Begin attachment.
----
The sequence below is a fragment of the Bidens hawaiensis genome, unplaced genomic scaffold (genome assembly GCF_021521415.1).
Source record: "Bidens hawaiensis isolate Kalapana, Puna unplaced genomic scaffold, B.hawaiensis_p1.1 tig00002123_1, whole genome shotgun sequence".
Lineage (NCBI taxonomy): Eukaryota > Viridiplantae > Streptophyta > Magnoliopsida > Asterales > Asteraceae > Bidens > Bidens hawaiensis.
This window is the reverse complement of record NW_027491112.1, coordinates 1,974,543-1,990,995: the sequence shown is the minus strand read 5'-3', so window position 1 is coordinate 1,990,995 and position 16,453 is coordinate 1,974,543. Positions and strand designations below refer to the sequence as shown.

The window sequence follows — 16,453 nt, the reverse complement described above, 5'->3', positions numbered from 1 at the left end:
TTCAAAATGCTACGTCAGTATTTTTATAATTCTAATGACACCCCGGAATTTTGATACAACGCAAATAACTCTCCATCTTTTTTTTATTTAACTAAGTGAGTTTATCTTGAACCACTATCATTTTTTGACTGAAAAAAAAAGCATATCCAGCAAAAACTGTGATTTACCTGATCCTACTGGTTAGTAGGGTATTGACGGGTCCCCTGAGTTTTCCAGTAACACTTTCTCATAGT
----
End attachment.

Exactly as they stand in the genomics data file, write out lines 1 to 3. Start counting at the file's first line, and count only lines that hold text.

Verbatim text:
The sequence below is a fragment of the Bidens hawaiensis genome, unplaced genomic scaffold (genome assembly GCF_021521415.1).
Source record: "Bidens hawaiensis isolate Kalapana, Puna unplaced genomic scaffold, B.hawaiensis_p1.1 tig00002123_1, whole genome shotgun sequence".
Lineage (NCBI taxonomy): Eukaryota > Viridiplantae > Streptophyta > Magnoliopsida > Asterales > Asteraceae > Bidens > Bidens hawaiensis.